Lectionary blog for July 4, 2021
Sixth Sunday after Pentecost
2 Samuel 5:1-5, 9-10; Psalm 48
2 Corinthians 12:2-10; Mark 6:1-13

Like the title of theologian Miroslav Volf’s life-giving book, we all face times of “exclusion and embrace.” More than most characters in the Bible, Jesus and David faced both—repeatedly. This week, a story of David’s embrace and Jesus’ exclusion are juxtaposed.

In 2 Samuel 5, David is crowned king over Israel after a seven(ish)-year civil war between the house of David with Judah’s support and the house of Saul with the other tribes’ support. With Abner’s defection to David’s camp and then the murder of Ish-bosheth, the tribes finally accepted David. After years of struggle and the Israelites being murderously divided over who was to lead them, the kingdom finally was united under one man who was chosen by God and approved by the people.

God had made David’s power increase (2 Samuel 5:10), and David knew that God had established him as king over Israel and exalted his kingdom for the sake of the people (12). But he didn’t seek to humiliate, subjugate or get revenge against the tribes and people who had fought against him. He knew that he had been anointed to do good to, and on behalf of, the people. After years of hiding out, running away from Saul and then defeating threats of violence from Saul’s family, David was finally embraced by all Israel.

The tale of Jesus in Mark 6 is the photonegative image of David, who went from exclusion to embrace. Jesus returned to Nazareth and preached in the synagogue, but his people took great offense (Mark 6:3) and asked six questions here in Mark (seven in Matthew):

  • Where did he get these things?
  • What wisdom has been given to him?
  • What are these miracles he’s performing?
  • Isn’t he the builder?
  • Isn’t this Mary’s son and the brother of James, Joseph, Judas and Simon?
  • Aren’t his sisters known to us?

Jesus was shocked at their lack of faith (6), which somehow prevented him from doing many miracles there (5). Jesus knew these people for most of his earthly life and was surprised that they had no faith in him.

May we be faithful to Jesus who tells us to embrace the stranger and reject exclusion of the other.

It’s important to focus closely on the words used in the text. Notice that the folks of Nazareth did not have a belief problem. They saw his wisdom, great teaching and miracles, as evidenced by their questions. Why would they ask about the great miracles that he was performing and then not believe that he can do them? That doesn’t make sense. It’s not that they don’t believe that he can do miracles. He performed miracles in front of them, even if only a few sick people were healed.

The Greek word ἀπιστίαν in Mark 6:6 can mean “unbelief,” but that translation doesn’t make sense in the passage. It’s not a problem of disbelief—it’s a problem of unfaithfulness, the other meaning of ἀπιστίαν.

The people of Nazareth knew Jesus. They knew his mom, brothers and sisters, as their questions point out. It’s not that they don’t believe the things they have seen and heard. No one questioned his miracles. No one questioned that he was indeed a wise teacher. The problem is that they are unfaithful to their friend and neighbor. They sided against him. They didn’t celebrate Jesus’ miracles, but rather took offense at him (3). They questioned why it should be him, this boy they had seen grow up, who should be saying and doing these things.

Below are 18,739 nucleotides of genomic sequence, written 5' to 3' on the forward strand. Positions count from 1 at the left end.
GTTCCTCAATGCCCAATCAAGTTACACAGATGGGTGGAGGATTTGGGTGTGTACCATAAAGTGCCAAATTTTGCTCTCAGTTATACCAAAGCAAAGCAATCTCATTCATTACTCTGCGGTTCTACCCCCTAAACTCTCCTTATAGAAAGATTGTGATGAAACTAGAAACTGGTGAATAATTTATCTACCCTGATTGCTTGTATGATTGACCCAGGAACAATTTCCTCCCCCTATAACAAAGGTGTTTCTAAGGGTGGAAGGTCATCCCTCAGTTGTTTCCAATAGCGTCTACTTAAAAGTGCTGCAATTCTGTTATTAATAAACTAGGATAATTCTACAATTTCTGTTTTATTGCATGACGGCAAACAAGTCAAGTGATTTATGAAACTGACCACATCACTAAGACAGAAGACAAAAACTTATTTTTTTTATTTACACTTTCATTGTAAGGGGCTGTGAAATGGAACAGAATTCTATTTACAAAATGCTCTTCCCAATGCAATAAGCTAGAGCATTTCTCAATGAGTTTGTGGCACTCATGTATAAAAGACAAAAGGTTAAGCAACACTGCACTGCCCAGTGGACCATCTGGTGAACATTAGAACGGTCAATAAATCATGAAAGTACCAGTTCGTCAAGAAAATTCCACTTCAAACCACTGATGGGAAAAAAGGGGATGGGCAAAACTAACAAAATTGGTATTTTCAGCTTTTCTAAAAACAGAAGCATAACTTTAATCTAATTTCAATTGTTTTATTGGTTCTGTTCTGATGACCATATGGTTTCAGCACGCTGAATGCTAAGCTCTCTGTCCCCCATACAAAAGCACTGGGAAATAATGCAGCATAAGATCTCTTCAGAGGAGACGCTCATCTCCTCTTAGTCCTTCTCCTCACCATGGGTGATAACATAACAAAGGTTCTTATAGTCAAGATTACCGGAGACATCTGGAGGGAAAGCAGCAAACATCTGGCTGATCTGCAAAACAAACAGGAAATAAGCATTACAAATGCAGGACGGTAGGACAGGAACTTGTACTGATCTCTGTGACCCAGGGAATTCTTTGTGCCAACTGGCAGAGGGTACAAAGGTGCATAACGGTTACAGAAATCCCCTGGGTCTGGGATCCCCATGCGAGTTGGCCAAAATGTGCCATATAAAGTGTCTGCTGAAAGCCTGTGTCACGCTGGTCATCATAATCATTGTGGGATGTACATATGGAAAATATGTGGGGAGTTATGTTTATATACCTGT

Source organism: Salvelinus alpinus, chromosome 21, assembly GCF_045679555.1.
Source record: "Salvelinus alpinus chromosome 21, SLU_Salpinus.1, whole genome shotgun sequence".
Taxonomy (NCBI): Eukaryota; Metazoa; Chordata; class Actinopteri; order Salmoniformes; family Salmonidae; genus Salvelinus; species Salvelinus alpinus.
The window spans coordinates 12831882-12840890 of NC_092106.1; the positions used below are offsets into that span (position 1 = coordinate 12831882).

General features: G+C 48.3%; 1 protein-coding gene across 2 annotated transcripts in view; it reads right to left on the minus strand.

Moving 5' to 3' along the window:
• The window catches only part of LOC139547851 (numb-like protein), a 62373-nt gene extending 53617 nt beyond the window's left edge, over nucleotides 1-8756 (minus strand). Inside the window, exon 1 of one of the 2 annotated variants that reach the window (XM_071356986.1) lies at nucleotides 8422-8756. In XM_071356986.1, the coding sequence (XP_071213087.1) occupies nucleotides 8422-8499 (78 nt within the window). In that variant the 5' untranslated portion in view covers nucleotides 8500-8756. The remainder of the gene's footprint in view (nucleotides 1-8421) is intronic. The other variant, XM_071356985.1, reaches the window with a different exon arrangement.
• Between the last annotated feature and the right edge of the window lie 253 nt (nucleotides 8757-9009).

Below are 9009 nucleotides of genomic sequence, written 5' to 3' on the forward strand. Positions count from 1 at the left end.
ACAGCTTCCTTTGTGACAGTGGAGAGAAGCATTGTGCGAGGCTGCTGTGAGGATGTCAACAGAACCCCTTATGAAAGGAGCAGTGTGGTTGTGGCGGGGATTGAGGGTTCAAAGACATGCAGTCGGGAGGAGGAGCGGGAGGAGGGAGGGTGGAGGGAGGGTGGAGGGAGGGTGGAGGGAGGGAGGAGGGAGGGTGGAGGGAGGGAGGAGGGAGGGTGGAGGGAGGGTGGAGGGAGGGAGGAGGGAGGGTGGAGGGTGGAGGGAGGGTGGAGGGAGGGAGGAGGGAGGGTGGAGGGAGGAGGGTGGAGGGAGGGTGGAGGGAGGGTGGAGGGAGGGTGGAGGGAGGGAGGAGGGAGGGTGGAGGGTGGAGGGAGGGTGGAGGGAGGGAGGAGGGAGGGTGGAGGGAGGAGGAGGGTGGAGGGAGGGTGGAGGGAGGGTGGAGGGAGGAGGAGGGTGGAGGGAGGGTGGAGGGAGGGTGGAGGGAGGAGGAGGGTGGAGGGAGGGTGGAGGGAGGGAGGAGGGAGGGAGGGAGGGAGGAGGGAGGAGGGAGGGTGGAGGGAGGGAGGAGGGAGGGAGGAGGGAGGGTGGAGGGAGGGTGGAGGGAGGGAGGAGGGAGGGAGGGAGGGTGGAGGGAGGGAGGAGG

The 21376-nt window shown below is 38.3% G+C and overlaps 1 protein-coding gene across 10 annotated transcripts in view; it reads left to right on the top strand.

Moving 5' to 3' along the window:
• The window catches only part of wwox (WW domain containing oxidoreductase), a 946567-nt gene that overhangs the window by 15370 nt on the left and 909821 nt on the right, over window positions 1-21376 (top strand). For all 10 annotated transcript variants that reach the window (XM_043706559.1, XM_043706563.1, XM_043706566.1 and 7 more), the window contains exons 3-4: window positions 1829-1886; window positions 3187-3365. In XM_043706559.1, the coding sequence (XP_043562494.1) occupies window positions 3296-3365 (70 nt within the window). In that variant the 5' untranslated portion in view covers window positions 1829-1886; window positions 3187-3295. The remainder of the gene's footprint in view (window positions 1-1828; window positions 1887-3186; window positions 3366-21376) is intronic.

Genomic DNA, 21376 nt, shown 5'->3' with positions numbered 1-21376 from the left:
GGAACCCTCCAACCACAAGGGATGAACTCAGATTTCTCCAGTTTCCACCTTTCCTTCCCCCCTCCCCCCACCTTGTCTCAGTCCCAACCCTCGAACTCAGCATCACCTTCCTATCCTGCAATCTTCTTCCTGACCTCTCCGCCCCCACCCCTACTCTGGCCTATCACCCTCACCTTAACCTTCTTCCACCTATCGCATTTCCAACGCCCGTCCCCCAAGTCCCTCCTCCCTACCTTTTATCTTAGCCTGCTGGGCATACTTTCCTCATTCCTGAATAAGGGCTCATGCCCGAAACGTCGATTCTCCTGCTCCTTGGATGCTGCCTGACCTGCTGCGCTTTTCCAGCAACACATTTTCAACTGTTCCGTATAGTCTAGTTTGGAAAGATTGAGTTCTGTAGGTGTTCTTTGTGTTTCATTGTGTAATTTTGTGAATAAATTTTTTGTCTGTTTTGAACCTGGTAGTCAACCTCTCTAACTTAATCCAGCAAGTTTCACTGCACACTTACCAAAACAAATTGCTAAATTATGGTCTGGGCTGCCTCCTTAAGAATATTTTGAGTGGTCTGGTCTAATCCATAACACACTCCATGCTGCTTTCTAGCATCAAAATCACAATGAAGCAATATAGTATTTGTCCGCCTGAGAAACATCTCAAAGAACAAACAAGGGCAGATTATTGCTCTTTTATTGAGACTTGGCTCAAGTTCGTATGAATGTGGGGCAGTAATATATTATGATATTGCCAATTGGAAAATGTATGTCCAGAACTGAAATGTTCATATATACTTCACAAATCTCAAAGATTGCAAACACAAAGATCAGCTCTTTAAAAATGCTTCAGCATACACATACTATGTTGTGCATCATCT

To make it personal, imagine that people you grew up with, who loved and supported you, all of a sudden took offense at your service to God and the ways you were taking care of your neighbors in nearby towns. You’d feel betrayed, right? That’s what surprised Jesus in Nazareth. The people were unfaithful/ἄπιστος to their former neighbor, and he felt betrayed by their opposition to this wisdom and the miraculous power in him. If we make the episode in Nazareth about belief only, we miss the deep, personal hurt that Jesus must have experienced.

The good news is that, like David’s story, Jesus moved from exclusion to embrace as well. Mary, his mother, always got it (Luke 1:46-55). As we proclaim each Christmas season, yes, Mary did know. His brothers took longer to embrace Jesus’ movement, teachings and messiahship. Shortly after the resurrection and ascension, his brothers had become part of the Jesus movement (Acts 1:14). Not too long after, Jesus’ brother James was head of the Jerusalem church. His position carried such authority that James had the last word in an argument between Peter and Paul at the Jerusalem Council (Acts 15:13). James’ words, as well as those of his brother Jude, are preserved in their own books in the New Testament. Jesus’ family and at least some from Nazareth made the shift to embracing Jesus, whom they always believed but formerly resented.

So then, how do we make the move from exclusion to embrace? I think the first step is to respect and pay attention to what God is doing in our neighbors’ lives. The story of David, the story of Jesus and the story of his disciples all help us realize the importance of embracing our neighbors. May we be faithful to Jesus who tells us to embrace the stranger (Matthew 25:34-36) and reject exclusion of the other.

Cory Driver
Cory Driver is an ELCA missionary serving as the director of graduate studies at the Evangelical Theological Seminary of Cairo (Egypt). His book on wilderness spirituality, Life Unsettled, is available from Fortress Press.

Read more about: